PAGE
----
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Tourism to Blame For Rise in Shark Attack Deaths

Tourism to Blame For Rise in Shark Attack Deaths


Written by Stephen Messenger

Sharks have garnered a reputation as mean, cold-blooded aquatic killers, striking fear into the hearts of many would-be ocean goers — but it turns out that in an increasing number of shark attack cases, it may actually be humans that are to blame. Last year, 12 swimmers were killed in shark attacks and 34 more were injured, making it the most deadly period on record since 1993. Researchers say they know what’s behind the uptick, and it’s kind of our fault.

According to a study conducted by the University of Florida, while 2011 shark attack figures decreased in some of the most popular beach destinations in the world, they seem to be occurring more often where they were once rare — and tourist trends may be why. Increasingly popular seaside locales such as Kenya, Costa Rica, and New Caledonia each recorded one swimmer death; the Seychelles and French-administered Indian Ocean island of Réunion each experienced two.

For shark expert George Burgess, the location of these shark attacks signals an shift in tourism. From the National Geographic:

“I think many of these communities aren’t prepared structurally to worry about a shark attack until after it has happened,” Burgess said.

“Once the number of bodies going into the water reaches a sort of critical mass and they have a first attack, then they have to react.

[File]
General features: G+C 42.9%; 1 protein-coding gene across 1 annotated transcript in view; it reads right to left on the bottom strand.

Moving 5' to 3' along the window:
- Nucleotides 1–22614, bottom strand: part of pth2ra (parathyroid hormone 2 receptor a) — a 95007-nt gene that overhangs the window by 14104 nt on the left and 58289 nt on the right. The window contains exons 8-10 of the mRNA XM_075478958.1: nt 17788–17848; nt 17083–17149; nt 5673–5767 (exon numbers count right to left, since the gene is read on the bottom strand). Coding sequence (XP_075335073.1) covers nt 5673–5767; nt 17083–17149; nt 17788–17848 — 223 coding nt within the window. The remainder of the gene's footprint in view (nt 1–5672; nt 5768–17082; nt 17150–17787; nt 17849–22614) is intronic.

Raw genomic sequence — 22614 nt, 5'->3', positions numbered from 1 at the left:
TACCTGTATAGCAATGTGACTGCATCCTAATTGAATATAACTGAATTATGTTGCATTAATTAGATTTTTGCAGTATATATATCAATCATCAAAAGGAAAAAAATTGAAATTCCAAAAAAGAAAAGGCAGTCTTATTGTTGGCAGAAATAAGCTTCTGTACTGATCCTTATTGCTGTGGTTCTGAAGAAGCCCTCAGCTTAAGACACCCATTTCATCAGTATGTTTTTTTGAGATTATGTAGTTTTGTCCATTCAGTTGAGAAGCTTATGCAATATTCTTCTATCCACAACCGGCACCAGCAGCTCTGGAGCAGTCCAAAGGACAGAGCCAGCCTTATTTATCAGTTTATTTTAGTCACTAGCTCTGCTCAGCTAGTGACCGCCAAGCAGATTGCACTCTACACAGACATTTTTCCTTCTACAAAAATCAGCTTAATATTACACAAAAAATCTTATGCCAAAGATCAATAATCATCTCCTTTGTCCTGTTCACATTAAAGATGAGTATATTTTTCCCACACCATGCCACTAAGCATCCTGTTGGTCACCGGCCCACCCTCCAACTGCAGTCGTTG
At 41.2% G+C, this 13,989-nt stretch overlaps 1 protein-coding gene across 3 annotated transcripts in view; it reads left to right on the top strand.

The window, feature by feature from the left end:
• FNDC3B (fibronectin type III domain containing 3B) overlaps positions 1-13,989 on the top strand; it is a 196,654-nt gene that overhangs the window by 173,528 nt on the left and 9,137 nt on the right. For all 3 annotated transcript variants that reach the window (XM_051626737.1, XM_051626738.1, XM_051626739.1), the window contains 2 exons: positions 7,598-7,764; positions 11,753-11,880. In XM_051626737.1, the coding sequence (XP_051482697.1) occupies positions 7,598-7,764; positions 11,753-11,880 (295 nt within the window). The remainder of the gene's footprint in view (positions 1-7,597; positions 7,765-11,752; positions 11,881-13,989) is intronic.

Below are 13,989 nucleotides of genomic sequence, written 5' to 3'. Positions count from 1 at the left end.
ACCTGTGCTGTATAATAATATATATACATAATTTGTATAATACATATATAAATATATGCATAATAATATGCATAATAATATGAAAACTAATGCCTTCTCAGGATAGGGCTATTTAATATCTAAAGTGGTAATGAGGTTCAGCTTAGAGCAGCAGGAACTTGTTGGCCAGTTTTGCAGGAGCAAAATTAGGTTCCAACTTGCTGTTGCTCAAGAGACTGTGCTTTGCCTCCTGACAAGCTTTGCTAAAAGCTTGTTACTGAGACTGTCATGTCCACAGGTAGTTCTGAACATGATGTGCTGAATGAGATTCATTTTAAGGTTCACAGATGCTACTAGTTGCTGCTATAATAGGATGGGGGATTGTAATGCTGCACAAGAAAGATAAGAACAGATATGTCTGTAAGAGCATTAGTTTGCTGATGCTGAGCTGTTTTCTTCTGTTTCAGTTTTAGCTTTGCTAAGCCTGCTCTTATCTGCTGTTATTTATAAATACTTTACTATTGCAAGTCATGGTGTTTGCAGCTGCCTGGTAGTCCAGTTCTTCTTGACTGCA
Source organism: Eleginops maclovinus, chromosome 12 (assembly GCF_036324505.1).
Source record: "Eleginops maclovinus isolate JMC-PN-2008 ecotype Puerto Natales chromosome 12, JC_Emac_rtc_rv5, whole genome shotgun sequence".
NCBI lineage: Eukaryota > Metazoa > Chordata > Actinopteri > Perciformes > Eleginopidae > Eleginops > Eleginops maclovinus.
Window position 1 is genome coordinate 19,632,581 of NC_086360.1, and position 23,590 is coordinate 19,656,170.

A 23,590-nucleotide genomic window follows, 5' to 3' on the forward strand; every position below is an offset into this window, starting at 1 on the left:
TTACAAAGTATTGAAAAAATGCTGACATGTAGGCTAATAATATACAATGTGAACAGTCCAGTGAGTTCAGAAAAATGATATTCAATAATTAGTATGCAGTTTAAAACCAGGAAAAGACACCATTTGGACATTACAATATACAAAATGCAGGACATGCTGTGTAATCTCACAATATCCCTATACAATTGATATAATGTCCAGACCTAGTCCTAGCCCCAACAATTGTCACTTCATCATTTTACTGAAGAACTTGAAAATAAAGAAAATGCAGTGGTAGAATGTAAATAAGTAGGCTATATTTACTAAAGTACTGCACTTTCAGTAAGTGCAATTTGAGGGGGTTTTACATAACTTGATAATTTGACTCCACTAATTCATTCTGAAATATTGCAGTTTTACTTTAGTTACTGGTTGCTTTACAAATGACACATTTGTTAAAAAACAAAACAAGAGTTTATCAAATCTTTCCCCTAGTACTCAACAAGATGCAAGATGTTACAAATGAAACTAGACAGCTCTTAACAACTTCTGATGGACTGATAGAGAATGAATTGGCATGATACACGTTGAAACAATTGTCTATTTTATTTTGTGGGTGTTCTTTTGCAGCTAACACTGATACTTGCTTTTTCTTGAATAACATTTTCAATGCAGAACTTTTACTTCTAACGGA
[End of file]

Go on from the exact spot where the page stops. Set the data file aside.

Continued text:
“There’s no shame in having a shark attack,” he added. “It’s sort of a signal that you’ve arrived” as a tourist destination.

But the apparent correlation between tourist trends and shark attacks goes both ways, says Burgess. For the first time in recent years, the United States saw no shark-attack deaths in 2011.

“It seems to me that the declines we’ve seen in the U.S., and particularly in Florida—which is the engine that fires up U.S. shark-attack statistics—have coincided with the economic downturn,” says Burgess. “We may be seeing that some folks are less able to go to the sea for their vacations.”

This post was originally published by TreeHugger.


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Photo from candiche via flickr

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2:06AM PDT on Mar 17, 2012

Wow... Just looking at that picture gave me goose bumps!!

4:03AM PST on Feb 27, 2012

guess we need more swimming pools and stay out of the ocean!

5:31PM PST on Feb 23, 2012

It seems the sharks are just getting fair payback for the millions of tons of plastic, styrofoam, chemicals, sewage, etc that humans are dumping into their home.

3:58AM PST on Feb 21, 2012

interesting article, thanks for sharing :)

11:46AM PST on Feb 20, 2012

Aren't there two other factors at work - 1. fish populations (that is, the fish that are eaten by the sharks) are much lower, driving sharks to attack humans for food and 2. higher human population means that there are many, many more people in the water, meaning that more shark attacks are going to be inevitable?
I'm no expert, but both seem feasible explanations...

2:53AM PST on Feb 19, 2012

We need to get rid of the idea that we have a right to intrude on undeveloped ecosystems... sharks or no sharks.

4:05PM PST on Feb 18, 2012

Crowded beaches must seem like "fast food joints" to sharks!

9:43PM PST on Feb 17, 2012

Thanks for the article.

1:58PM PST on Feb 17, 2012

all very interesting..thanks

9:24AM PST on Feb 17, 2012


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